Under 'Reimagine', JLR Rover aims to reduce tailpipe emissions from its models to zero by 2036, while net carbon dioxide emissions from products, sites and the supply chain are also expected to fall to zero by 2039.
On the road to zero-emission propulsion technology, fuel cell vehicles can become an important complement to battery-electric models. However, it is debatable whether they can also be an adequate solution for smaller vehicles - the production of hydrogen is extremely energy-intensive, and in well-to-wheel terms the technology is considered to be less energy-efficient. Nevertheless, hydrogen-powered fuel cells have numerous advantages: they have a high energy density and can be refuelled as quickly as vehicles with conventional combustion engines. In addition, their range is only minimally reduced at low temperatures - in contrast to battery-electric vehicles. This makes hydrogen fuel cell propulsion particularly suitable for larger vehicles, designed for longer ranges or for use in particularly warm or cold environments.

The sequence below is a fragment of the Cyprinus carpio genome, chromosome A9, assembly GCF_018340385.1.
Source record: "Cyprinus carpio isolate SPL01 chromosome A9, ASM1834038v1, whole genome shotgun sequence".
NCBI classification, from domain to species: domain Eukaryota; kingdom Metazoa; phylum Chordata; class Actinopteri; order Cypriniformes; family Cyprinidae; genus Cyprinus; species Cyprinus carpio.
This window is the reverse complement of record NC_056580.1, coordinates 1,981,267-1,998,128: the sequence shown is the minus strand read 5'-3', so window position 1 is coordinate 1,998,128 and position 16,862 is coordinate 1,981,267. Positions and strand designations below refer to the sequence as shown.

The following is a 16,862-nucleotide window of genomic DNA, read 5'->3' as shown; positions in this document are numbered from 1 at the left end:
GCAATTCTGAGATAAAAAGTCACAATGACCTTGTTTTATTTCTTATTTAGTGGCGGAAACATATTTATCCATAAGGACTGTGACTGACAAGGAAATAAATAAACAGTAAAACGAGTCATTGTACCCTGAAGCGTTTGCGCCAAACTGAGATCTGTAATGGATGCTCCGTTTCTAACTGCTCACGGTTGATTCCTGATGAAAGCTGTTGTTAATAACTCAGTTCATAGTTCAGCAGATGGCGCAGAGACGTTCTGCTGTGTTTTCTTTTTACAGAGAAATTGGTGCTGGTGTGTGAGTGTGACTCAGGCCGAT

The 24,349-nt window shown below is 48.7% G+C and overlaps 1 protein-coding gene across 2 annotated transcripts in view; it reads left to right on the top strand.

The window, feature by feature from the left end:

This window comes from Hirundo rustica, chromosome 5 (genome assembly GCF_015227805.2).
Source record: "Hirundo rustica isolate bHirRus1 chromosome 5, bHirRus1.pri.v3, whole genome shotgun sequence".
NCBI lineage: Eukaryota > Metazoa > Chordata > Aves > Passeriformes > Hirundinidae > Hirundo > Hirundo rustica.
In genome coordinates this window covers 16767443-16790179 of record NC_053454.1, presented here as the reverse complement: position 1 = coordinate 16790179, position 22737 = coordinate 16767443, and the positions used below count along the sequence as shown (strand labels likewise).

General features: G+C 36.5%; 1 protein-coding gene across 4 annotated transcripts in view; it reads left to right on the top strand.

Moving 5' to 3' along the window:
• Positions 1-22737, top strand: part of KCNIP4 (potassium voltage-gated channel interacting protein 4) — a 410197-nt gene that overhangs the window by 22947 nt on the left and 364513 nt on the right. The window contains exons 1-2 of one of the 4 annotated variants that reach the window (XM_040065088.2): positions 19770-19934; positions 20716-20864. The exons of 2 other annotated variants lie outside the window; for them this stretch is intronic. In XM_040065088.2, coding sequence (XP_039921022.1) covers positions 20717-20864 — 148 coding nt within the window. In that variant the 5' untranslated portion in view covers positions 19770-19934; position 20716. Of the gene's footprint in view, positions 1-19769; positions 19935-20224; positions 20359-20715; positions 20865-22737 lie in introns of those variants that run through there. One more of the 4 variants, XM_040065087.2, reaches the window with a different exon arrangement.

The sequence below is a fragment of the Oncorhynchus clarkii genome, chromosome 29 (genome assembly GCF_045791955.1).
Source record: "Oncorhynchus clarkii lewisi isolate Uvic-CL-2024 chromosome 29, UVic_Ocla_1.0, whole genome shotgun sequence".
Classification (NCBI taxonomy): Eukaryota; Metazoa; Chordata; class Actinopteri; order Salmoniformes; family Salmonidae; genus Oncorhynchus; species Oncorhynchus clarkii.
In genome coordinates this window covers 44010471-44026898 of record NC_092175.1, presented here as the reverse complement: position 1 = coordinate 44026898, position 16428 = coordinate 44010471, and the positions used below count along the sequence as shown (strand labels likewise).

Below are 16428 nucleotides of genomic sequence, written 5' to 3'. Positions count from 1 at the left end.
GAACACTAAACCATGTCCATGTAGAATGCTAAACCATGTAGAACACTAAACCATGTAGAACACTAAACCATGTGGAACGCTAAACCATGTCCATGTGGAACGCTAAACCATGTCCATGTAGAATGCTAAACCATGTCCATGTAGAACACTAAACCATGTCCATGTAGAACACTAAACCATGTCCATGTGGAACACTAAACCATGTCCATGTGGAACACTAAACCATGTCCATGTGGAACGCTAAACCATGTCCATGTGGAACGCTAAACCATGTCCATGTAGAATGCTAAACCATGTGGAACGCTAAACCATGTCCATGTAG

The Land Rover Defender with hydrogen-powered fuel cell is being created as part of Jaguar Land Rover's research and development of future technologies. They are combined in "Project Zeus", a project co-financed by the government's Advanced Propulsion Centre. "Project Zeus" aims to provide engineers and developers with new and deeper insights into how hydrogen propulsion can be optimised to deliver the performance and capability expected by customers: from long range to rapid refuelling, from traction to off-road capability.
The prototype Land Rover Defender with zero-emission fuel cell propulsion will begin testing in the UK towards the end of 2021. The tests will focus on aspects such as off-road characteristics and fuel consumption.
As part of Project Zeus, Jaguar Land Rover is working with leading research and development companies. These include Delta Motorsport, AVL and Marelli Automotive Systems as well as the UK Battery Industrialisation Centre (UKBIC). They